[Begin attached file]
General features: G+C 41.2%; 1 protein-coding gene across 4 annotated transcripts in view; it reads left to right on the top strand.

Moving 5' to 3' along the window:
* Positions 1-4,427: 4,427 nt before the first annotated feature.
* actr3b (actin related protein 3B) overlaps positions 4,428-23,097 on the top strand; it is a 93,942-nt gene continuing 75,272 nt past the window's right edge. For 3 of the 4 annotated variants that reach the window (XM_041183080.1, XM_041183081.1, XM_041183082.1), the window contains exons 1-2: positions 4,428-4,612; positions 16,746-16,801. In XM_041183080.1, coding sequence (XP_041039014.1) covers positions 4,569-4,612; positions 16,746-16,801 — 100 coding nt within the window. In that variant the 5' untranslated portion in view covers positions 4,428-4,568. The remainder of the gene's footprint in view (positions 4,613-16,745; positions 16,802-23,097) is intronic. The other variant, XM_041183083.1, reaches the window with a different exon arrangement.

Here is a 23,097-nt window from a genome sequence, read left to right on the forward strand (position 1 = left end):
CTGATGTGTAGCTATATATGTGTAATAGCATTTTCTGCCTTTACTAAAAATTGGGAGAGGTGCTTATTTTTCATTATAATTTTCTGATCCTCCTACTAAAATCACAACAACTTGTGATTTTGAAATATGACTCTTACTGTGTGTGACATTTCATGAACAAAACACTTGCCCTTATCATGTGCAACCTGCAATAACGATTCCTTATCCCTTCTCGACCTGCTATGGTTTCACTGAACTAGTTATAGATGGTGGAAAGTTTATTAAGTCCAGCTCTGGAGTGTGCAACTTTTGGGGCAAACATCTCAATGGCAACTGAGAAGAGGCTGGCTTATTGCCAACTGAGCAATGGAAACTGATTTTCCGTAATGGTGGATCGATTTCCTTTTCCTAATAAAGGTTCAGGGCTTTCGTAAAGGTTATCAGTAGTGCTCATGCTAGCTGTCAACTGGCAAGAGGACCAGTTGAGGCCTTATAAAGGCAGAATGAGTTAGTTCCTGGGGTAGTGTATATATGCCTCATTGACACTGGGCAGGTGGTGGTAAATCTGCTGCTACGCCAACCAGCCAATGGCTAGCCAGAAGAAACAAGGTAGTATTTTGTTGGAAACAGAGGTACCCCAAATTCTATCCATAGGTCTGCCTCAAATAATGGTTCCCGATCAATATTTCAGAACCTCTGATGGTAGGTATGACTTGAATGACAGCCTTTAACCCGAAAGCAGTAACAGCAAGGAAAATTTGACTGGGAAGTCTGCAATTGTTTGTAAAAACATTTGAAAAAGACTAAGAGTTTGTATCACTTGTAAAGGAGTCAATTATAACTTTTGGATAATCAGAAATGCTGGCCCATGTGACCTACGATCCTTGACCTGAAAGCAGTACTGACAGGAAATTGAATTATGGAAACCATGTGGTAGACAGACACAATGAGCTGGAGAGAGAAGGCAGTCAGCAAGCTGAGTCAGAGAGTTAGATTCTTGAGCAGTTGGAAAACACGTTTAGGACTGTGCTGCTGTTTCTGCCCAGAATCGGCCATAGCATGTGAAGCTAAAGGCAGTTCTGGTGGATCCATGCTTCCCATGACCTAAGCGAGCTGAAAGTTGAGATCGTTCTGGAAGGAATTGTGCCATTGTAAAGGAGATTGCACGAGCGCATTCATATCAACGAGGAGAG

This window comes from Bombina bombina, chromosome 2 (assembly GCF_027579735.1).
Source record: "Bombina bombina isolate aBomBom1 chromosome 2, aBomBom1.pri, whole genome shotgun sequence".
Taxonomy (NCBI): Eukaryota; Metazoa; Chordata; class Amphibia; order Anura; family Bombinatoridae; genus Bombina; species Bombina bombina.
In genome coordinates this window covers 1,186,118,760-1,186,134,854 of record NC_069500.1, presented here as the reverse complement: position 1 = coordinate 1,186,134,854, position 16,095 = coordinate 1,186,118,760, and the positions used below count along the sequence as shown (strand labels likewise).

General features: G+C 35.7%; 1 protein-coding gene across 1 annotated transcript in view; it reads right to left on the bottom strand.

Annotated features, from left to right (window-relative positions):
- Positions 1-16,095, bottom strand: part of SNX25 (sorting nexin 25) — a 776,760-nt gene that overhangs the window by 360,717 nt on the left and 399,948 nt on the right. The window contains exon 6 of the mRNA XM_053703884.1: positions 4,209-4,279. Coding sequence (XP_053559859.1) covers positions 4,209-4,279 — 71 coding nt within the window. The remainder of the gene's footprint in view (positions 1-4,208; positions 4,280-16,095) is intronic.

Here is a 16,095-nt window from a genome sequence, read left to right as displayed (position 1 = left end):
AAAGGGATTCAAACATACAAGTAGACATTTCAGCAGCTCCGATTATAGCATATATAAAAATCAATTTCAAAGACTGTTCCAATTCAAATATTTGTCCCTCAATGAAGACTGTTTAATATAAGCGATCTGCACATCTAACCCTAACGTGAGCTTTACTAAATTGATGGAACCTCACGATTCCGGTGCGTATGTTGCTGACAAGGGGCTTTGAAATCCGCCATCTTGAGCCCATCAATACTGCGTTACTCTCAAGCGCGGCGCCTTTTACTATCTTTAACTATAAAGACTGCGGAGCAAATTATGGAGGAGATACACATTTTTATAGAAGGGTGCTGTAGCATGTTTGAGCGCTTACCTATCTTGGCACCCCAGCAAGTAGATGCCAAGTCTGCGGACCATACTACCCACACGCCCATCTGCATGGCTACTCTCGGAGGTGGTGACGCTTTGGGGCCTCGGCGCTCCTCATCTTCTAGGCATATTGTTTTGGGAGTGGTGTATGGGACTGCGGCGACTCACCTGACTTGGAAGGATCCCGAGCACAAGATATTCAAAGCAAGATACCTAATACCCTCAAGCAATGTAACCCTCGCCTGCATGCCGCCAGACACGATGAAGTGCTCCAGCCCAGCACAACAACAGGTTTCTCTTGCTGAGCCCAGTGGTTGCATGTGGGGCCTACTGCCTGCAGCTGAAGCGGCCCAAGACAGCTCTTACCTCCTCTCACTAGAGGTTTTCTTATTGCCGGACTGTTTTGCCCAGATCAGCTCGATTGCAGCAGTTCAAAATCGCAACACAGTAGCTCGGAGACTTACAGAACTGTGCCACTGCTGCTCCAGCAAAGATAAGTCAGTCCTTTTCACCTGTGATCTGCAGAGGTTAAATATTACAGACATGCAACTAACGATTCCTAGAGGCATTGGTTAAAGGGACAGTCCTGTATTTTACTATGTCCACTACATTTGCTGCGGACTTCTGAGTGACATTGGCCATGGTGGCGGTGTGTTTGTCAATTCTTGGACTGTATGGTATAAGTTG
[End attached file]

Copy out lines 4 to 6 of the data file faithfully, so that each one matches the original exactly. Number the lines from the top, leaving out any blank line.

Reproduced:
* actr3b (actin related protein 3B) overlaps positions 4,428-23,097 on the top strand; it is a 93,942-nt gene continuing 75,272 nt past the window's right edge. For 3 of the 4 annotated variants that reach the window (XM_041183080.1, XM_041183081.1, XM_041183082.1), the window contains exons 1-2: positions 4,428-4,612; positions 16,746-16,801. In XM_041183080.1, coding sequence (XP_041039014.1) covers positions 4,569-4,612; positions 16,746-16,801 — 100 coding nt within the window. In that variant the 5' untranslated portion in view covers positions 4,428-4,568. The remainder of the gene's footprint in view (positions 4,613-16,745; positions 16,802-23,097) is intronic. The other variant, XM_041183083.1, reaches the window with a different exon arrangement.

Here is a 23,097-nt window from a genome sequence, read left to right on the forward strand (position 1 = left end):
CTGATGTGTAGCTATATATGTGTAATAGCATTTTCTGCCTTTACTAAAAATTGGGAGAGGTGCTTATTTTTCATTATAATTTTCTGATCCTCCTACTAAAATCACAACAACTTGTGATTTTGAAATATGACTCTTACTGTGTGTGACATTTCATGAACAAAACACTTGCCCTTATCATGTGCAACCTGCAATAACGATTCCTTATCCCTTCTCGACCTGCTATGGTTTCACTGAACTAGTTATAGATGGTGGAAAGTTTATTAAGTCCAGCTCTGGAGTGTGCAACTTTTGGGGCAAACATCTCAATGGCAACTGAGAAGAGGCTGGCTTATTGCCAACTGAGCAATGGAAACTGATTTTCCGTAATGGTGGATCGATTTCCTTTTCCTAATAAAGGTTCAGGGCTTTCGTAAAGGTTATCAGTAGTGCTCATGCTAGCTGTCAACTGGCAAGAGGACCAGTTGAGGCCTTATAAAGGCAGAATGAGTTAGTTCCTGGGGTAGTGTATATATGCCTCATTGACACTGGGCAGGTGGTGGTAAATCTGCTGCTACGCCAACCAGCCAATGGCTAGCCAGAAGAAACAAGGTAGTATTTTGTTGGAAACAGAGGTACCCCAAATTCTATCCATAGGTCTGCCTCAAATAATGGTTCCCGATCAATATTTCAGAACCTCTGATGGTAGGTATGACTTGAATGACAGCCTTTAACCCGAAAGCAGTAACAGCAAGGAAAATTTGACTGGGAAGTCTGCAATTGTTTGTAAAAACATTTGAAAAAGACTAAGAGTTTGTATCACTTGTAAAGGAGTCAATTATAACTTTTGGATAATCAGAAATGCTGGCCCATGTGACCTACGATCCTTGACCTGAAAGCAGTACTGACAGGAAATTGAATTATGGAAACCATGTGGTAGACAGACACAATGAGCTGGAGAGAGAAGGCAGTCAGCAAGCTGAGTCAGAGAGTTAGATTCTTGAGCAGTTGGAAAACACGTTTAGGACTGTGCTGCTGTTTCTGCCCAGAATCGGCCATAGCATGTGAAGCTAAAGGCAGTTCTGGTGGATCCATGCTTCCCATGACCTAAGCGAGCTGAAAGTTGAGATCGTTCTGGAAGGAATTGTGCCATTGTAAAGGAGATTGCACGAGCGCATTCATATCAACGAGGAGAG